There’s a well-known, spectacularly revered story telling of an historically significant, downright messy (lava – *hello*), disturbingly violent, suitably terrifying “war” between mountains here in our North Island’s ‘Central Plateau’.
This ‘pūrākau’ (“ancient Māori myth”) describes an early mountain landscape characterised by a cluster of peaks, crests, and apexes…
Not simply or exclusively the three ‘stayers’ that are there now.
In those days, Mounga Taranaki, our friend Mount Tauhara, and Putauaki (colloquially: “Mount Edgecumbe”) joined their lofty counterpart Tongariro in vying rather shamelessly for the affections of the one solitary female mountain on the then lava-laden terrain, “Lady Pihanga”.
So, there these boys were – thoroughly male, in all their terrifying ‘tipua’-ness (*think: gods, warriors, and supernatural beings, combined), and each one agonising and aching at the sight of our girl Pihanga, suitably ‘fair game’ and thus-far “unclaimed”.
What’s a red-lava’d ‘maunga’ (“mountain”) to do?
Needless to say, a mighty, calamitous, positively Papatūānuku-shaking battle ensued, with volcanic rocks hurled in every direction, and molten lava literally setting the sky on fire.
Disappointingly for Tauhara, ’twas Tongariro who won both the day and the damsel, and our ‘underdog hero’ was immediately banished elsewhere – anywhere, except there.
Mourning, and looking ever-longingly and lovingly back at his beloved, he made his way as far as the shores of Lake Taupō before being stopped in his tracks by the morning glare of our Māori sun deity, ‘Tamanuiterā’.
The kupu “tauhara” translates to a few key phrases that are representative of this journey, the sense of loss he would have carried with him at having to leave his love, and his status thereafter. As ‘Tauhara’ he’s now forever known as “the rejected one”, “the odd man out”, and/or “The Lone Lover” (*auē(!)).
And, the whenua you traverse en-route to the top o’ Tauhara is representative of this whole lament, in my view.
The earliest portion of the summit track, from the car parking area through the stock paddocks, is characterised by deep, daunting gouges, clearly indicative of some type of trauma.
Tauhara looks and feels like a maunga that’s been forced to ‘neke’ (“move”), and quite tumultuously, too.
Early on, the fact that there’s a fucking steep grade to the place makes for a bloody challenging climb – through said paddocks, past some typically ‘rural-esque’ water tanks (well, sans the vandalism – put those permanent markers away, whānau), and up into the bush-line to (*approximately) the wooden seat-cum-unofficial ‘halfway’ mark.
After that fair tussle, things start to plateau slightly.
There’s welcome space a few moments from the wooden seat to pause, inhale some rad-asf views, and fuel-up for the next leg (*don’t be fooled into thinking the massive tree stump ‘stop’ is in fact “The Seat” – nope, this is not that).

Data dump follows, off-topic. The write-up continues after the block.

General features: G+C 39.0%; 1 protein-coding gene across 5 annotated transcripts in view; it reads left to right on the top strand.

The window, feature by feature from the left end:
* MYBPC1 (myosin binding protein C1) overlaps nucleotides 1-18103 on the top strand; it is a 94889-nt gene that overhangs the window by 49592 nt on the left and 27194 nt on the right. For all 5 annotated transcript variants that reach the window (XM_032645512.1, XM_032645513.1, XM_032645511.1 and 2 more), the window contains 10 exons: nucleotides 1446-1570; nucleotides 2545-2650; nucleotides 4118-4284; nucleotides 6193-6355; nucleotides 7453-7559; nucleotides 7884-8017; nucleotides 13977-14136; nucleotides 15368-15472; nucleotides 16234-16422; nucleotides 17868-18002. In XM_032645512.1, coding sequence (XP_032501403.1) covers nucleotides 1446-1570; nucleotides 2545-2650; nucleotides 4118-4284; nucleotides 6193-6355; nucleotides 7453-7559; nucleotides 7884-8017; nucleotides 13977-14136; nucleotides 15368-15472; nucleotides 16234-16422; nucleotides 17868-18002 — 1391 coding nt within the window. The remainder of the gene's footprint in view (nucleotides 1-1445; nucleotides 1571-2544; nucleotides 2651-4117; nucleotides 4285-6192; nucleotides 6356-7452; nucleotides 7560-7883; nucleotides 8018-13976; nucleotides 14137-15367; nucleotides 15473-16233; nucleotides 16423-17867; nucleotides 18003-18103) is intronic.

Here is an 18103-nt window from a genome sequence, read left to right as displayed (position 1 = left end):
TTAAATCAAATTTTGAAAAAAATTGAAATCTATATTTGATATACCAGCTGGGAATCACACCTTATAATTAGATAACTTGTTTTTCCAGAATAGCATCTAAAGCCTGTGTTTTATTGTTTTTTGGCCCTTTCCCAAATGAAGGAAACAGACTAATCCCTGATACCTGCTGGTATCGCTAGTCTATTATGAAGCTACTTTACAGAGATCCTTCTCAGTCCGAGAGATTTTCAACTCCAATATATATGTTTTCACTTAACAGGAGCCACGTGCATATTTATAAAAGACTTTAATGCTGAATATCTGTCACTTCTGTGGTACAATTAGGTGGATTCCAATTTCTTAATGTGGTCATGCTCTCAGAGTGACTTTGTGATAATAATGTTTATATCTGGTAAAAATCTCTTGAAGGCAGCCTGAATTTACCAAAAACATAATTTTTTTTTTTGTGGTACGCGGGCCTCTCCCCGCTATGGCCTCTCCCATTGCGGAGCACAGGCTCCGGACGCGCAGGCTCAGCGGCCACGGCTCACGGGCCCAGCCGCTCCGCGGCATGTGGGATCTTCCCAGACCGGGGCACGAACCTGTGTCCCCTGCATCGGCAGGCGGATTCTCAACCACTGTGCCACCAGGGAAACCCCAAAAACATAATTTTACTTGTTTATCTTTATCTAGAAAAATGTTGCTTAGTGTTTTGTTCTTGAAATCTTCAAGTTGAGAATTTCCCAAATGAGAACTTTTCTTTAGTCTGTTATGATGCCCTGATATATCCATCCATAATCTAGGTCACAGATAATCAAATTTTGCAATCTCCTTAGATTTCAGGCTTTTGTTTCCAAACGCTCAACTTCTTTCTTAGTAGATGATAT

[*aside: you know, there’s now really no escape from the shameful reality of some of our country’s outdoor community deeming vandalism acceptable, and normalising the defacing of our natural environment at every turn. And no, this isn’t exclusively the work of our nation’s tourists, fucking “Manaia”, “Tanemahuta” and Co., this is us. S’fair to say, your name’s Māori, you’re a true-blue ‘native’ of this land. Well, here’s an idea: how ’bout you fucking act like one? What, is the desire to deface everything some kind of ‘FOMO’ moment?? This upsets me tremendously, and I don’t understand the inclination, here. Mount Tauhara was actually closed for a year due to these constant, needless acts of vandalism, and with Ngāti Tūwharetoa ‘kaitiaki’ (“caretakers”) carrying out six buckets of human waste in a single day’s wander around nearby Tongariro National Park a few months ago, this is a problem that’s happening on all levels, in multiple ways, everywhere (even on Mount Taranaki’s summit, and let’s not forget the tonne of graffiti on his summit rock).]
Anyway – said ‘next leg’ (and many of “The Seat’s” preceding moments) will give you a welcome appreciation of the variable types of ‘bling’ that comprise Tauhara’s ‘korowai’ (“cloak”). Despite the trench-like appearance to the trail, you’ll still notice the native berries and bush/es sitting subtly alongside…
Pause, and be nosy.
Those who dehydrate easily (I do(!)) will feel some relief at there being a small stream (a trickle really, especially at this time of year, but a definite waterway) about two-thirds up.
Mossy alpine trees and deep, human-sized grooves in the surrounding pumice (be sure to *squeeze*, inhale – whatever) are all sure-fire signs that the top is tantalisingly close.
Literally, see the trig, ’round the bend, continue up, and you’re there…
Arriving on-summit will most likely lead you to discover how ready you were for the ascent to be over – don’t allow the tedium of that final hundred or-so metres to overwhelm, underwhelm, or turn you back.
Allow for some well-earned ‘woohoo time’ after all that bush-whacking and gut-busting, yo.
A narrow track leaves the trig and weaves a way through the bush-line for those wanting to be near the summit’s rocks (*the highest peak on the RHS in the very first shot of this piece). We didn’t partake – but you’ll likely know, tikanga totally dictates my behaviour, choice-wise, on-high (the ‘head’ or highest peak of any mountain being a total ‘no-go zone’, particularly if you’re Māori (the whole ‘mountains embody specific ancestors’ thing)).
One last thing: please note, this is not a hīkoi for very little tamariki, although there are plenty of families who head up here. I reckon I know a fair few friends aged 7+ years who could bag this peak tho, with adequate footwear, fuel, fitness, and tempo (allow ’em a solid couple of hours up).
Let those four things be ‘essentials’ for us all, for this one.
‘Haere pai atu, hoki ora mai nei’ – or: “Go well, and return safely”, always;
Dedicated to “lonely”, majestic Tauhara,